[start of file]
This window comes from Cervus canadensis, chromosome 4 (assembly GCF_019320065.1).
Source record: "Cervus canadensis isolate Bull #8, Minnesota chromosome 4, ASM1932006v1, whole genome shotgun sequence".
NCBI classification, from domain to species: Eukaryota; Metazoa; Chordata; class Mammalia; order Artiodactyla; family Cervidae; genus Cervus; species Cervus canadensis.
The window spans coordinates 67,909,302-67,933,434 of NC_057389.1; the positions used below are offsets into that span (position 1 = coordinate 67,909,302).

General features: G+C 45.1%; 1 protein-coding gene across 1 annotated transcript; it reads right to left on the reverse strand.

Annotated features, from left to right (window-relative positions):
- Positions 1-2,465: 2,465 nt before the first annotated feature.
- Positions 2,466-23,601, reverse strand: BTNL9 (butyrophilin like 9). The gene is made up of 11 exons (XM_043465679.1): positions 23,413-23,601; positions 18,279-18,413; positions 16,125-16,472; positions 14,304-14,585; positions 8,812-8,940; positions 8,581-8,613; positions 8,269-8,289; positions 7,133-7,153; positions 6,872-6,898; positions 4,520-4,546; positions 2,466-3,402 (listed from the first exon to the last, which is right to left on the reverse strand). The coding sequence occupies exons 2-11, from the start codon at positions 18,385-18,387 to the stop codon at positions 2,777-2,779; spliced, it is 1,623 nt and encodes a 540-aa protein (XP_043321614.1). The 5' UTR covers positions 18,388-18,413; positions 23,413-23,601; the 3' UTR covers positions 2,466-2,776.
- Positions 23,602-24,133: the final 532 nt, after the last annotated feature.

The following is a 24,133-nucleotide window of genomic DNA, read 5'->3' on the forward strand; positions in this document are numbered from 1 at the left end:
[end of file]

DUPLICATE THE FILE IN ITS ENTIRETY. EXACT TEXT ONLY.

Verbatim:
This window comes from Cervus canadensis, chromosome 4 (assembly GCF_019320065.1).
Source record: "Cervus canadensis isolate Bull #8, Minnesota chromosome 4, ASM1932006v1, whole genome shotgun sequence".
NCBI classification, from domain to species: Eukaryota; Metazoa; Chordata; class Mammalia; order Artiodactyla; family Cervidae; genus Cervus; species Cervus canadensis.
The window spans coordinates 67,909,302-67,933,434 of NC_057389.1; the positions used below are offsets into that span (position 1 = coordinate 67,909,302).

General features: G+C 45.1%; 1 protein-coding gene across 1 annotated transcript; it reads right to left on the reverse strand.

Annotated features, from left to right (window-relative positions):
- Positions 1-2,465: 2,465 nt before the first annotated feature.
- Positions 2,466-23,601, reverse strand: BTNL9 (butyrophilin like 9). The gene is made up of 11 exons (XM_043465679.1): positions 23,413-23,601; positions 18,279-18,413; positions 16,125-16,472; positions 14,304-14,585; positions 8,812-8,940; positions 8,581-8,613; positions 8,269-8,289; positions 7,133-7,153; positions 6,872-6,898; positions 4,520-4,546; positions 2,466-3,402 (listed from the first exon to the last, which is right to left on the reverse strand). The coding sequence occupies exons 2-11, from the start codon at positions 18,385-18,387 to the stop codon at positions 2,777-2,779; spliced, it is 1,623 nt and encodes a 540-aa protein (XP_043321614.1). The 5' UTR covers positions 18,388-18,413; positions 23,413-23,601; the 3' UTR covers positions 2,466-2,776.
- Positions 23,602-24,133: the final 532 nt, after the last annotated feature.

The following is a 24,133-nucleotide window of genomic DNA, read 5'->3' on the forward strand; positions in this document are numbered from 1 at the left end: